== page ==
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Scientists and military vets are helping make Microsoft Flight Simulator accessible to everyone

A sunset across clouds in one of the best flight games, Microsoft Flight Simulator

In years past, flight sims have been intimidating pieces of software to learn – and that’s by design. Meant to be more than ‘mere’ games, the idea has been to provide as close to a real-world cockpit experience as possible, and that’s meant a broad array of controls, concepts, and indicator lights to learn. Microsoft wants to maintain that complexity in Microsoft Flight Simulator, but plans on making this next entry in the series accessible to anyone who wants to fly.

“‘Leave no pilot behind’ is our goal,” said Flight Simulator head Jorg Neumann, speaking to us on the floor at XO19 in London. “That means real pilots, it means simmers, and it means people who just have a dream of flight.”

That also includes people with disabilities, Neumann said. As part of Microsoft’s Games for Everyone – or G4E – program, the Flight Simulator team is conducting in-depth research on how to make their sim something that can accommodate potential pilots with physical or other impairments.

“We’re doing a bunch of research right now into people who can’t hear well, or can’t see. We have tests with people who have no eyesight at all,” he explained. “We want them to be able to fly.”

Microsoft’s Adaptive Controller is helpful in creating control schemes that are friendly to people with disabilities, but Neumann says Flight Simulator has been designed to be accessible to everyone out of the box on day one.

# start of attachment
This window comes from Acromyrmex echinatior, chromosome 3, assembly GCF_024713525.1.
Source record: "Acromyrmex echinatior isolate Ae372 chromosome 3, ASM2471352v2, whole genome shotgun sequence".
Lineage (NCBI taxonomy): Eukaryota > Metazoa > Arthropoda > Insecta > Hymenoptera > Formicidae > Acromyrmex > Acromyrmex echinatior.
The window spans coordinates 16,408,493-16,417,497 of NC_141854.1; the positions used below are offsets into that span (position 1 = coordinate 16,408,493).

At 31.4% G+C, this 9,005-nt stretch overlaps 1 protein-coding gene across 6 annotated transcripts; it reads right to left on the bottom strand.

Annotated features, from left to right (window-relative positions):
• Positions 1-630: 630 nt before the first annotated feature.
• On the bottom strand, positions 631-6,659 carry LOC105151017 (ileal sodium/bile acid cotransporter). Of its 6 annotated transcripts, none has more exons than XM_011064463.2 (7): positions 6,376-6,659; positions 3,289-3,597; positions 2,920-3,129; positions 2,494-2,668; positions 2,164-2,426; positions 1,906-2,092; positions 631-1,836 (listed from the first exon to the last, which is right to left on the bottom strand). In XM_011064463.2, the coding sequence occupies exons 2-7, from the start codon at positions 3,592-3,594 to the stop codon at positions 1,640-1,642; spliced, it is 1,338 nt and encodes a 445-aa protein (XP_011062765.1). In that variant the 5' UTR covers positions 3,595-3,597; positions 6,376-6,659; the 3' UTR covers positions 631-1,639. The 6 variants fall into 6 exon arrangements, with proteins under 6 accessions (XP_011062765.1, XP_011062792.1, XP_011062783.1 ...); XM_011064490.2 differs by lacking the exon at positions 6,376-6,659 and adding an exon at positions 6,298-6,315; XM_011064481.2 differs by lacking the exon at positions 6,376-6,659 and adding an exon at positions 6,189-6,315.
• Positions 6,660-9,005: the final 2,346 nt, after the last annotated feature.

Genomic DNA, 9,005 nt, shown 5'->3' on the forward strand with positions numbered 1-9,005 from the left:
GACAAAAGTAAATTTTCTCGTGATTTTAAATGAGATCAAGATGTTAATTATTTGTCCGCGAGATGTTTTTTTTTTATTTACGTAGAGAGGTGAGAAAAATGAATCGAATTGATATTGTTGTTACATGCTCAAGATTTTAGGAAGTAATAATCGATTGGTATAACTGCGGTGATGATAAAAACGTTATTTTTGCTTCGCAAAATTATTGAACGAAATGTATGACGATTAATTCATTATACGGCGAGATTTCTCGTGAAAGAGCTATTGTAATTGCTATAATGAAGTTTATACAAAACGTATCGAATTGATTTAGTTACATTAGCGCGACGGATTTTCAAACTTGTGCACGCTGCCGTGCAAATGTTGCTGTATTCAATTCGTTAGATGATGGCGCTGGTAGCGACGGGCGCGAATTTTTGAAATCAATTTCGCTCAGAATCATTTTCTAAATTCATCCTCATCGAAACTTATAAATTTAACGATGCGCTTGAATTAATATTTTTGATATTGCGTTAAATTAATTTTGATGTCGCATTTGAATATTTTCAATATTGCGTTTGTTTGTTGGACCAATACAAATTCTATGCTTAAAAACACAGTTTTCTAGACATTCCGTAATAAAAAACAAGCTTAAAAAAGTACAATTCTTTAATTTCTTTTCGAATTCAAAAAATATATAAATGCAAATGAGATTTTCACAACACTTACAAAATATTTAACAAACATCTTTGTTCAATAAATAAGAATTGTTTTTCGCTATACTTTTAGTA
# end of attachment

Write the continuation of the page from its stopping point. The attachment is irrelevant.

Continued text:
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“If you want to fly, you should be able to fly,” he said. “Our lead designer is 100 percent focussed on that.”

Neumann said Microsoft has a team of behavioural scientists who analyze hand positions and track eye movement, all to understand how different people approach a sim and what draws their attention most effectively. The Flight Simulator team is also getting input from former military pilots who have lost eyesight, and they’re incorporating that feedback into creating an accessible design.

“Our goal is not to dumb down the sim,” Neumann said. “Our goal is to make the on-boarding to learn how to sim easier.”

Neumann said the goal is to have those accessibility features ready to go when Microsoft Flight Simulator launches next year.

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